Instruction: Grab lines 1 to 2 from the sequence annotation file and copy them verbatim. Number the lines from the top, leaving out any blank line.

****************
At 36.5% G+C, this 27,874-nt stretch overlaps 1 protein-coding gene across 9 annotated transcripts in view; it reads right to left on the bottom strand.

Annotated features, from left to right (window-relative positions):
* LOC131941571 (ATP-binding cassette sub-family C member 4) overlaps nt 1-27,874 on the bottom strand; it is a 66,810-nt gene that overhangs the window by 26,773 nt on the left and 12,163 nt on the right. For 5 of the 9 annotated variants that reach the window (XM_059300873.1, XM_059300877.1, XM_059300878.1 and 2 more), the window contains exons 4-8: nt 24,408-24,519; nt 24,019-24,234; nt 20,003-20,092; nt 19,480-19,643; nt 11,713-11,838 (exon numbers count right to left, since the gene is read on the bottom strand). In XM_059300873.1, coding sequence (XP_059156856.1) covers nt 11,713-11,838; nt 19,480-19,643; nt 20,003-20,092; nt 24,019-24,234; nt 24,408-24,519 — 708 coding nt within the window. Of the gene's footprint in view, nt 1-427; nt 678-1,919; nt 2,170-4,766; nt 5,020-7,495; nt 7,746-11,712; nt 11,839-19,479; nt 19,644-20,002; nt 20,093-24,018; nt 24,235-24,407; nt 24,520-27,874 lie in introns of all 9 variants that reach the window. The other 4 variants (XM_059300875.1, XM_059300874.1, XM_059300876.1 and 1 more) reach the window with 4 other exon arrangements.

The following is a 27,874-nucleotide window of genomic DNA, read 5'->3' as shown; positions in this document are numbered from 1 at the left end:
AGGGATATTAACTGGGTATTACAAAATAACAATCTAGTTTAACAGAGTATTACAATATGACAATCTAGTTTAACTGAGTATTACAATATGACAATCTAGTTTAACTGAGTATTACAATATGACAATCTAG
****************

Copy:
At 36.5% G+C, this 27,874-nt stretch overlaps 1 protein-coding gene across 9 annotated transcripts in view; it reads right to left on the bottom strand.

Annotated features, from left to right (window-relative positions):